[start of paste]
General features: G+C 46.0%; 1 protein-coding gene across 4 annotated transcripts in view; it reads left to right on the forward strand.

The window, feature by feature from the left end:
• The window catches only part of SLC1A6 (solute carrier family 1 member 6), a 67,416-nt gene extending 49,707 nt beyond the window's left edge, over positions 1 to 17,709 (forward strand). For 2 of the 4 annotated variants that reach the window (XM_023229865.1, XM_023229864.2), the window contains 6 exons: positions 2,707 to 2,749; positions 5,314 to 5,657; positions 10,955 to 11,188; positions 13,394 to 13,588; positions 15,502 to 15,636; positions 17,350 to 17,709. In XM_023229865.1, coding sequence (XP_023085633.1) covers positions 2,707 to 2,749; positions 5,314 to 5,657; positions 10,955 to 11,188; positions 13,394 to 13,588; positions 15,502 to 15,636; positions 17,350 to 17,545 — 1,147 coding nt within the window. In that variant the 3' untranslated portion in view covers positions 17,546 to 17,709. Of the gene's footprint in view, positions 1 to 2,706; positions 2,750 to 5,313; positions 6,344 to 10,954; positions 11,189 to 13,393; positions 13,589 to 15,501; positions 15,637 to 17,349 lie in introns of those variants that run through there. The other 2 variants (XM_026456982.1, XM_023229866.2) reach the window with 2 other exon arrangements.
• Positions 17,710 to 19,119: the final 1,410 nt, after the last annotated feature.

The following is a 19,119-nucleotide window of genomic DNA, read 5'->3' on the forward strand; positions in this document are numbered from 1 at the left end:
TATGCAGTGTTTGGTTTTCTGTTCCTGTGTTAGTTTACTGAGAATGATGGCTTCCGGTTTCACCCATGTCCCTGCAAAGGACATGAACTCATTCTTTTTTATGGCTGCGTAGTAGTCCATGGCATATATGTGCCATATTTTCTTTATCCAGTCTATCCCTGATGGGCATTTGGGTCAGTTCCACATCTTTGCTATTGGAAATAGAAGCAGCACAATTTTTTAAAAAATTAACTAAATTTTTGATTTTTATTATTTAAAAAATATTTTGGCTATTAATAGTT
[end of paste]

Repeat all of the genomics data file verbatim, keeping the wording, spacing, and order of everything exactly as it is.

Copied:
General features: G+C 46.0%; 1 protein-coding gene across 4 annotated transcripts in view; it reads left to right on the forward strand.

The window, feature by feature from the left end:
• The window catches only part of SLC1A6 (solute carrier family 1 member 6), a 67,416-nt gene extending 49,707 nt beyond the window's left edge, over positions 1 to 17,709 (forward strand). For 2 of the 4 annotated variants that reach the window (XM_023229865.1, XM_023229864.2), the window contains 6 exons: positions 2,707 to 2,749; positions 5,314 to 5,657; positions 10,955 to 11,188; positions 13,394 to 13,588; positions 15,502 to 15,636; positions 17,350 to 17,709. In XM_023229865.1, coding sequence (XP_023085633.1) covers positions 2,707 to 2,749; positions 5,314 to 5,657; positions 10,955 to 11,188; positions 13,394 to 13,588; positions 15,502 to 15,636; positions 17,350 to 17,545 — 1,147 coding nt within the window. In that variant the 3' untranslated portion in view covers positions 17,546 to 17,709. Of the gene's footprint in view, positions 1 to 2,706; positions 2,750 to 5,313; positions 6,344 to 10,954; positions 11,189 to 13,393; positions 13,589 to 15,501; positions 15,637 to 17,349 lie in introns of those variants that run through there. The other 2 variants (XM_026456982.1, XM_023229866.2) reach the window with 2 other exon arrangements.
• Positions 17,710 to 19,119: the final 1,410 nt, after the last annotated feature.

The following is a 19,119-nucleotide window of genomic DNA, read 5'->3' on the forward strand; positions in this document are numbered from 1 at the left end:
TATGCAGTGTTTGGTTTTCTGTTCCTGTGTTAGTTTACTGAGAATGATGGCTTCCGGTTTCACCCATGTCCCTGCAAAGGACATGAACTCATTCTTTTTTATGGCTGCGTAGTAGTCCATGGCATATATGTGCCATATTTTCTTTATCCAGTCTATCCCTGATGGGCATTTGGGTCAGTTCCACATCTTTGCTATTGGAAATAGAAGCAGCACAATTTTTTAAAAAATTAACTAAATTTTTGATTTTTATTATTTAAAAAATATTTTGGCTATTAATAGTT